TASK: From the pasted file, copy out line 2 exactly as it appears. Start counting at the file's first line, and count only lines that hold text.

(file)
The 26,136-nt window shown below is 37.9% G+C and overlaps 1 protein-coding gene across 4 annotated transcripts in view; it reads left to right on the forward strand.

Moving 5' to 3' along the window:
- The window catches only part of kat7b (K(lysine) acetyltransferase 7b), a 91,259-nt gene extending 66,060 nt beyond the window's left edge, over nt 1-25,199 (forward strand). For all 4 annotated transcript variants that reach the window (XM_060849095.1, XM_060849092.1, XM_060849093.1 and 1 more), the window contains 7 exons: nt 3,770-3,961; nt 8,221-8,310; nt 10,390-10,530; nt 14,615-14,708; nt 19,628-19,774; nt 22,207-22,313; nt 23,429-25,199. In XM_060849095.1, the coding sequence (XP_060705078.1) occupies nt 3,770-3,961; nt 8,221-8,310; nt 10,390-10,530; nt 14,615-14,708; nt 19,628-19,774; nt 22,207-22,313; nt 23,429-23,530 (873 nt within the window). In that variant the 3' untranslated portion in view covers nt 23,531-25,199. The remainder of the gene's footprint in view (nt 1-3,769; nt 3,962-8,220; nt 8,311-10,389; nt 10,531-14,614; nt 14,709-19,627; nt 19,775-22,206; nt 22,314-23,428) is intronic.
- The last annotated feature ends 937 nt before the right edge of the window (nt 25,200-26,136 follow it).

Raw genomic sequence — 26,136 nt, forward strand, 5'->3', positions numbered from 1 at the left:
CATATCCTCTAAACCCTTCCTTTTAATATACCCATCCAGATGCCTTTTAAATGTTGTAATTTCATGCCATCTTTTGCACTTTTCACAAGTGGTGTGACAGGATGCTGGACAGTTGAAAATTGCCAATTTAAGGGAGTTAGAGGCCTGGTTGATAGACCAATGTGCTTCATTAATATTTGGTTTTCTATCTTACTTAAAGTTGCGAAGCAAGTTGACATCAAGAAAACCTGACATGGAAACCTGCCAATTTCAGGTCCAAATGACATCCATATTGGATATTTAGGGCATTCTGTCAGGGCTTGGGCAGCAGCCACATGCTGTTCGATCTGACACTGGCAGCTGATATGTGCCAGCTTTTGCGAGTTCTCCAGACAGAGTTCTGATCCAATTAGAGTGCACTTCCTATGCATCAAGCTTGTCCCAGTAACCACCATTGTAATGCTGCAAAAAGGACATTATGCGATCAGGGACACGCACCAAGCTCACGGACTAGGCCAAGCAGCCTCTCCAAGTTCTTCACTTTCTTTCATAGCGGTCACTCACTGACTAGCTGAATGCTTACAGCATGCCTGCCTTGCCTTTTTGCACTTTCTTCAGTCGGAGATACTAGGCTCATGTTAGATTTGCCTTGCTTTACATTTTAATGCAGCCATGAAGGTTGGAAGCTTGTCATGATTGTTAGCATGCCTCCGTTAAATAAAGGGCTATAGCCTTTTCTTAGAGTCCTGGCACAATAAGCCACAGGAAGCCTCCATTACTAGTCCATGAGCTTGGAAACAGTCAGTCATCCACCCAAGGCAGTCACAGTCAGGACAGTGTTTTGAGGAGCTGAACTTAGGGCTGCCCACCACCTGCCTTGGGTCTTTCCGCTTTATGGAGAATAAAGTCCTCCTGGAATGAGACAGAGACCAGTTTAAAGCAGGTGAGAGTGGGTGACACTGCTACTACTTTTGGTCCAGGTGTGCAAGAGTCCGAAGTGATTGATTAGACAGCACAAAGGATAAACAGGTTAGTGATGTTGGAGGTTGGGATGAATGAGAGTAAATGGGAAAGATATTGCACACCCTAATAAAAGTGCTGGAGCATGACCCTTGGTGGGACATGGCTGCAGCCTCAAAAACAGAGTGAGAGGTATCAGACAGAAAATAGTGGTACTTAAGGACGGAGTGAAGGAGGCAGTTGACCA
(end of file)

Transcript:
Moving 5' to 3' along the window: